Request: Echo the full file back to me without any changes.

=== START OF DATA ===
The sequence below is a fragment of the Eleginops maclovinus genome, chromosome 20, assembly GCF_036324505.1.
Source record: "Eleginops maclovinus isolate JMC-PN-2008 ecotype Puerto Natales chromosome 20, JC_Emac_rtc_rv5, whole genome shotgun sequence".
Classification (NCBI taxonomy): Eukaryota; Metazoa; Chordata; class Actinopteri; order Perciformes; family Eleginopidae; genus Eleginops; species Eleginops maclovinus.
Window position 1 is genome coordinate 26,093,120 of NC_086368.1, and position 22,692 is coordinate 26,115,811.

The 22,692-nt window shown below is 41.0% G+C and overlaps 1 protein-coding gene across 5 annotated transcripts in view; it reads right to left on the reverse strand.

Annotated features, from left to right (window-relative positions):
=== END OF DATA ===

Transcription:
The sequence below is a fragment of the Eleginops maclovinus genome, chromosome 20, assembly GCF_036324505.1.
Source record: "Eleginops maclovinus isolate JMC-PN-2008 ecotype Puerto Natales chromosome 20, JC_Emac_rtc_rv5, whole genome shotgun sequence".
Classification (NCBI taxonomy): Eukaryota; Metazoa; Chordata; class Actinopteri; order Perciformes; family Eleginopidae; genus Eleginops; species Eleginops maclovinus.
Window position 1 is genome coordinate 26,093,120 of NC_086368.1, and position 22,692 is coordinate 26,115,811.

The 22,692-nt window shown below is 41.0% G+C and overlaps 1 protein-coding gene across 5 annotated transcripts in view; it reads right to left on the reverse strand.

Annotated features, from left to right (window-relative positions):